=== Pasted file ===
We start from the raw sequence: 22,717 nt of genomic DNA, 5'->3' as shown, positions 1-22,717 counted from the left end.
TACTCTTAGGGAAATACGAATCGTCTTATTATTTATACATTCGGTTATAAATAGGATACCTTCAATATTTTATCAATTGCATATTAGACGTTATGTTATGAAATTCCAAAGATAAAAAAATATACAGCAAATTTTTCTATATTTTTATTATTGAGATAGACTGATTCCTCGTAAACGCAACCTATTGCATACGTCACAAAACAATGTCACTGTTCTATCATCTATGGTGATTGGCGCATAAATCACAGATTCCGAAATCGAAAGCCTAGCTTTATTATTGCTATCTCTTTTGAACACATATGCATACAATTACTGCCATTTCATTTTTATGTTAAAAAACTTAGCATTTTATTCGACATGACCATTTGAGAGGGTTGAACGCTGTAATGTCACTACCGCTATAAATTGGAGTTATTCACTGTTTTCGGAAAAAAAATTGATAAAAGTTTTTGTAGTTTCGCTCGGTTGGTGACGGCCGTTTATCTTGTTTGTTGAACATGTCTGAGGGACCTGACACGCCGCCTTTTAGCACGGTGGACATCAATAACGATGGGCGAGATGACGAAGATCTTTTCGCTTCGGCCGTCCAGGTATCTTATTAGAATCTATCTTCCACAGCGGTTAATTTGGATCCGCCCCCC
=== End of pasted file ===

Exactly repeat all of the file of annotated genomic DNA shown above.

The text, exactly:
We start from the raw sequence: 22,717 nt of genomic DNA, 5'->3' as shown, positions 1-22,717 counted from the left end.
TACTCTTAGGGAAATACGAATCGTCTTATTATTTATACATTCGGTTATAAATAGGATACCTTCAATATTTTATCAATTGCATATTAGACGTTATGTTATGAAATTCCAAAGATAAAAAAATATACAGCAAATTTTTCTATATTTTTATTATTGAGATAGACTGATTCCTCGTAAACGCAACCTATTGCATACGTCACAAAACAATGTCACTGTTCTATCATCTATGGTGATTGGCGCATAAATCACAGATTCCGAAATCGAAAGCCTAGCTTTATTATTGCTATCTCTTTTGAACACATATGCATACAATTACTGCCATTTCATTTTTATGTTAAAAAACTTAGCATTTTATTCGACATGACCATTTGAGAGGGTTGAACGCTGTAATGTCACTACCGCTATAAATTGGAGTTATTCACTGTTTTCGGAAAAAAAATTGATAAAAGTTTTTGTAGTTTCGCTCGGTTGGTGACGGCCGTTTATCTTGTTTGTTGAACATGTCTGAGGGACCTGACACGCCGCCTTTTAGCACGGTGGACATCAATAACGATGGGCGAGATGACGAAGATCTTTTCGCTTCGGCCGTCCAGGTATCTTATTAGAATCTATCTTCCACAGCGGTTAATTTGGATCCGCCCCCC